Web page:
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Putting butter on the 400 pieces of bread to be given to the ladies in the prison

I have long wanted to visit the women’s prison here in Haiti. The Beltis Bakery opened that door for us. Everyone loves bread, and the overburdened prison system welcomes Heartline folks each week, bearing hundreds of pieces of bread. The Bread of Life comes too. No, wait, He was already there waiting for us to make His presence known.

We passed through the thin corridor of cells littered with water jugs and the stuff of life for the barely living. So much stuff. Makeshift clothes lines with clothes, bras, undies hanging across the crowded space. Thin mats lined the floor without room to walk. 9-10-11 women in a cell created for two. I kept focusing on counting bread and handing it through the bars while fighting a sense of claustrophobia. So many ladies in such a small space. I expected the atmosphere to be hostile, the prisoners angry but it seemed to me like most were resigned and bored. My mind went to the heat of summer and how unbearable this place must be. Panic and suffocation would surely be a constant companion.

I would like to sit with each woman and hear her story. What were the events that brought them here to this miserable place? Did a desperate event bring them here? An injustice? A lifetime of bad choices where right choices were never an option? A fight? A jealousy? A wrong place at the wrong time? Or a lifetime of prison both in and out of jail. Stories need to be heard. The hands that reach through the bars for bread are hurting, lonely, and not heard. This corridor of cells was so loud but is anyone being heard? Days could be filled just holding those hands that grasped the bars and respectfully listening. Would some ladies lie? For sure. But truth always shines forth when love and acceptance are there. When hands are held in a quest for listening.

I sat with an 8 month along pregnant girl and her small belly. She worked as a domestic and was accused of stealing money and thus landed here. The inspector told me pregnant women keep their babies with them for 6 months for breastfeeding once they are born. Born into prison, surrounded by bars and sadness. I’m thankful for the bliss of mother’s milk and the closeness with mom that gives not a care where they are.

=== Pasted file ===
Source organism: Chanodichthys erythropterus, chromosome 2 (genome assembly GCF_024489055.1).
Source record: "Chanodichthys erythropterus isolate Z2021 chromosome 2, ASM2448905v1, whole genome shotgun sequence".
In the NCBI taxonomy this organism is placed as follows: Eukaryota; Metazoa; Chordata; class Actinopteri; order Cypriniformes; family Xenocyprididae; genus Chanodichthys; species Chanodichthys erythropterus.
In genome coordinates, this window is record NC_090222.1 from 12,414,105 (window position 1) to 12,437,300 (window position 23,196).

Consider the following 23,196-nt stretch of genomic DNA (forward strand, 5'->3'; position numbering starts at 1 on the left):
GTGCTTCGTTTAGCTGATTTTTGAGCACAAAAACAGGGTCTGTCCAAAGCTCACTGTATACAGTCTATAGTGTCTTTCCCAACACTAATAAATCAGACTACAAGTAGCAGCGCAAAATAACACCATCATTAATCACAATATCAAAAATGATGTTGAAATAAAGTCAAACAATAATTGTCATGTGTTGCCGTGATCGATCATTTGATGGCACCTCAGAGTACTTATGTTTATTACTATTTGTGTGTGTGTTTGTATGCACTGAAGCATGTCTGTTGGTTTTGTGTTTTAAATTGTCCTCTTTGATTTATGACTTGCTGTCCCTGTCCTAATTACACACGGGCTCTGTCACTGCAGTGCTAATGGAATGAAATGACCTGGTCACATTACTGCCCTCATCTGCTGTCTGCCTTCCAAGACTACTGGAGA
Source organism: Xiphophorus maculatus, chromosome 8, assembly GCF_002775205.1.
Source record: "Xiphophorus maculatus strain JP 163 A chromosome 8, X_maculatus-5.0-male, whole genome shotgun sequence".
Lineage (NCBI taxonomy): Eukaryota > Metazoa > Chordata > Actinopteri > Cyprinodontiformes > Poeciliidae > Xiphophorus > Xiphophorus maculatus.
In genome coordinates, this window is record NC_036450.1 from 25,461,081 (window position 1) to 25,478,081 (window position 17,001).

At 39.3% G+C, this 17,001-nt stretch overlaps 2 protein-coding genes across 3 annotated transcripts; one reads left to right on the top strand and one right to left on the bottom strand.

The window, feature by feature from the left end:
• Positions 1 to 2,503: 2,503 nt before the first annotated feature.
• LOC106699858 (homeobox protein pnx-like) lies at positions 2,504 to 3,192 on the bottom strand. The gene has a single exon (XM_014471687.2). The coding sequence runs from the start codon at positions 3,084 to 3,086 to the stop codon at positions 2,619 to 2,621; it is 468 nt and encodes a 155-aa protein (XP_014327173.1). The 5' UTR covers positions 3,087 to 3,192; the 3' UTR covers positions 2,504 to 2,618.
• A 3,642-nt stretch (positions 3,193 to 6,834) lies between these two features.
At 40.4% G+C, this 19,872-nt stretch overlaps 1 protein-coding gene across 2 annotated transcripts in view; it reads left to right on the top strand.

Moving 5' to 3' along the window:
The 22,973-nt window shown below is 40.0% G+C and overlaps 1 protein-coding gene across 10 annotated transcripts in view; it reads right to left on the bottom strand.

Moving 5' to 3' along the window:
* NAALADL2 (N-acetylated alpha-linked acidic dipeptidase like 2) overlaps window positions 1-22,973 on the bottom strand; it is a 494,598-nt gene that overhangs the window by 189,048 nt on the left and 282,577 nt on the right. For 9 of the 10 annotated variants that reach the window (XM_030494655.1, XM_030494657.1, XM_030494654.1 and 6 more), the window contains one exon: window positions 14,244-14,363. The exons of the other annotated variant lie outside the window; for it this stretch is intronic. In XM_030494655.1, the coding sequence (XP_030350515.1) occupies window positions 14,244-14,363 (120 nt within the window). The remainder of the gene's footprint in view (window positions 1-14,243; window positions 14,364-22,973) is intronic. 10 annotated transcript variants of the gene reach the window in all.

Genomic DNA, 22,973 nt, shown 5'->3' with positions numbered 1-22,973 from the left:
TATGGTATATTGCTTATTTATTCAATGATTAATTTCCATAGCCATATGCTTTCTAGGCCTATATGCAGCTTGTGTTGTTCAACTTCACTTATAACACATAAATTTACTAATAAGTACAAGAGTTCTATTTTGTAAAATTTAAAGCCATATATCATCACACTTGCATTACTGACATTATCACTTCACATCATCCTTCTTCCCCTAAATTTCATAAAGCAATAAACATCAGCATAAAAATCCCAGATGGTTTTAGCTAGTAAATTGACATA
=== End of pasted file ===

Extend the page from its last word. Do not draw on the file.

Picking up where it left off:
The Heartline team is allowed to have a meeting with 20 women a week for a month. Then next month a different group of 20 will break the boredom and join in on a service. Red and blue sat on folding chairs, singing with us and praying with us. One blue gal wiped her face as tears flowed, my heart ached for her. Our team, led by Moise and Vanessa is so respectful and kind. The music was loud with clapping and waving. For a few minutes we were transported from a corner meeting room in a prison to a worship service. For a few minutes we were all free.

I asked how many were mothers. Several raised their hands and we talked about kids with aunties and grandmas. We talked about the love of Jesus and how He is there in their overcrowded cells. The justice system, like everything else in Haiti, is broken and many aren’t getting due process. But we can bring the Savior into the cell, into the misery, into the resignation. He is so very willing to go to prison and He asks His followers to show up there too. Bread is real and fills the belly, hope is real and fills the soul. I saw Jesus in prison yesterday. He’s called the Bread of Life.

Beth McHoul

http://www.heartlineministries.org

Heartline is working to Strengthen Families through job training and job creation. Click here to see how a gift of $25.00 a month can have a powerful impact on lives here in Haiti. Together we can make a difference!

 

HEROES

Posted: May 16, 2016 in Uncategorized

Living in Haiti has given me opportunities to walk shoulder to shoulder with people that I would consider heroes. I’ve seen their lives and heard their words and watched when they found themselves in places that seem more nightmarish than reality. I’ve seen Haitians, especially due to the 2010 earthquake, suffer unimaginable tragedy but refuse to give up or give in to what had happened to them.

These heroes are  just ordinary folks.  They aren’t superstars but rather folks that daily make decisions to do the right thing, even when it could be the hardest thing.

There is a Haitian lady that I have known for about 10 years, who for some undiagnosed reason has not been able to walk since 2002.  Life in Haiti, especially for the poor, often has more questions than answers. It isn’t unusual for me to hear of someone I know or know of that has died, and when I ask the reason for the death, I am told something like,”The person had a bellyache or headache, went to the hospital and died.”